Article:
A brand new report from the Deloitte Center for Financial Services presents evidence that persistent fears regarding security are keeping customers away from mobile banking options. The report is based on a January 2014 survey conducted by Andrews Research Associates on the Center’s behalf and involved 2,193 respondents.
Of the people surveyed that choose not to bank via mobile device, sixty percent cited security concerns as the reason. This statistic is further clarified, with over a third of all correspondents stating that a distrust of WiFi and mobile network security is their number one deterrent, while 28 percent are most afraid of a mobile device becoming physically compromised by theft or misplacement.
“The financial services industry is entering a new phase in its digital evolution, with mobile technology reshaping customer engagement in a dramatic manner, and increasingly becoming the primary method of a consumer’s interaction with their financial services providers,” says Jim Eckenrode, executive director of the Deloitte Center for Financial Services. “There are tremendous opportunities for innovation within financial services still, whether in video, biometrics and GPS. The industry – which has already spilled a lot of blood, sweat and tears in this area – has merely scratched the surface in using mobile technologies to connect and strengthen relationships with customers.”
He continues: “And the biggest area of opportunity seems to be in the security area, rather than a certain mobile app or a new shiny feature. To boost adoption and set the stage for more ambitious applications, companies will likely have to take tangible steps to reassure consumers about the security of their mobile financial transactions.”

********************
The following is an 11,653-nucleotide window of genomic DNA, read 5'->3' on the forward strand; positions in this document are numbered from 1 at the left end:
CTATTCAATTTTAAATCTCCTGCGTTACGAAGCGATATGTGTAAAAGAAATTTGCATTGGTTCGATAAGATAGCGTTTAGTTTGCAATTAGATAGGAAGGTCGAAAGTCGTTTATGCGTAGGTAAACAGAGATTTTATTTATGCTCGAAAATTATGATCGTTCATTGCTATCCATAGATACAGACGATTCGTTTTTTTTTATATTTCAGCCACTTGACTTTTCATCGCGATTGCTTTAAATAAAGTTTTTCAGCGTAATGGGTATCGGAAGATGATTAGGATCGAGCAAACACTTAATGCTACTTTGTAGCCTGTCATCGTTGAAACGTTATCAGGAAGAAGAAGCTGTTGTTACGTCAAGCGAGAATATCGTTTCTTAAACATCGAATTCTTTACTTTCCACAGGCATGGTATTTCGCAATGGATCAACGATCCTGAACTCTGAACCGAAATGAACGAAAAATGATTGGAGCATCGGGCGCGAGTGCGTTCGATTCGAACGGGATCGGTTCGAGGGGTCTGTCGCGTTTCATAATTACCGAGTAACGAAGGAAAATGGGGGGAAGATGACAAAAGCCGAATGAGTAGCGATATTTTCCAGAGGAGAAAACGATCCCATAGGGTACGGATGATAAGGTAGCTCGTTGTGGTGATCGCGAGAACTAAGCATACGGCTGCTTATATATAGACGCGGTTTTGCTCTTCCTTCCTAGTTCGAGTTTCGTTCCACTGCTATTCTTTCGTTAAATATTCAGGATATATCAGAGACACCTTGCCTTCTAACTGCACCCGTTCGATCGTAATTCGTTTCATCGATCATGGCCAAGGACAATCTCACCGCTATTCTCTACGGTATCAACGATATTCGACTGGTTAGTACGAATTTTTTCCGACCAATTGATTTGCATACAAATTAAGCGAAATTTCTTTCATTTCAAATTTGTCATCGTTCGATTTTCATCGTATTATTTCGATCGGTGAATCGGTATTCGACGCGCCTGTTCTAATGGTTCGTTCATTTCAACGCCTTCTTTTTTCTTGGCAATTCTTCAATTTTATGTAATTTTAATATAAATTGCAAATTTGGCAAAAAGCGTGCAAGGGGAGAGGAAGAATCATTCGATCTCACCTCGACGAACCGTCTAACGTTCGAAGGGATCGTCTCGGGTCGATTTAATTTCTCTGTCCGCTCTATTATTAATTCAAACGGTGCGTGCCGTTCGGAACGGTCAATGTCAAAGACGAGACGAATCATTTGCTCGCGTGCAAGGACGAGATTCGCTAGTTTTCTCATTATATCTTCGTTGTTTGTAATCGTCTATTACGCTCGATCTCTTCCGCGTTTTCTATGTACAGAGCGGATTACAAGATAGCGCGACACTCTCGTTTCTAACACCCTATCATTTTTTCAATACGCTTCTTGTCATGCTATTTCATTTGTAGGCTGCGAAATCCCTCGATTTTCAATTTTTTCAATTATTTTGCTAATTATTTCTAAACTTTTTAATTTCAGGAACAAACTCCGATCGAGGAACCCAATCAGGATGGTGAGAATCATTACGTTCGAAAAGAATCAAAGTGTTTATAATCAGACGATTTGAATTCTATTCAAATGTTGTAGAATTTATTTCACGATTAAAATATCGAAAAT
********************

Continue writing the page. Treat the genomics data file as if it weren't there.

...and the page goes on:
Two findings that will be of specific interest to Mobile ID World readers are the major discomfort expressed with the smartphone interface and the large support for biometrics in this area.
Half of the correspondents identified the frustration of having to use a smartphone’s virtual keyboard as a deterrent. It’s no surprise that this is the case, but it does demonstrate a strong demand for convenient user experience. This factor is essential in the development of mCommerce platforms: that they live up to the mobile promise and present a viable alternative to regular in person or online banking.
Over half of the survey subjects stated that biometrics would be a comfortable solution to this oin terms of both mobile and ATM transactions.
“In the not-too-distant future, new technologies will likely be added to the mobile platform that take advantage of its ability to know where it is, see what is around it, communicate with other local devices, and connect with information sources that have yet to be deployed,” says Robert Berini, one of the report’s co-authors. “Leaders should be planning to rethink how mobile device technologies may develop and be ready to quickly adjust to the emergence of technological enhancements that may not be currently envisioned. Ultimately, it may require companies — and all of us along with them — to re-imagine what mobility means.”
The report titled “Mobile Financial Services: Raising the Bar on Customer Engagement” is available on the Deloitte website. To learn more about the “Mobile PRomise” be sure to check out this week’s mCommerce Month feature article on the importance of customer convenience.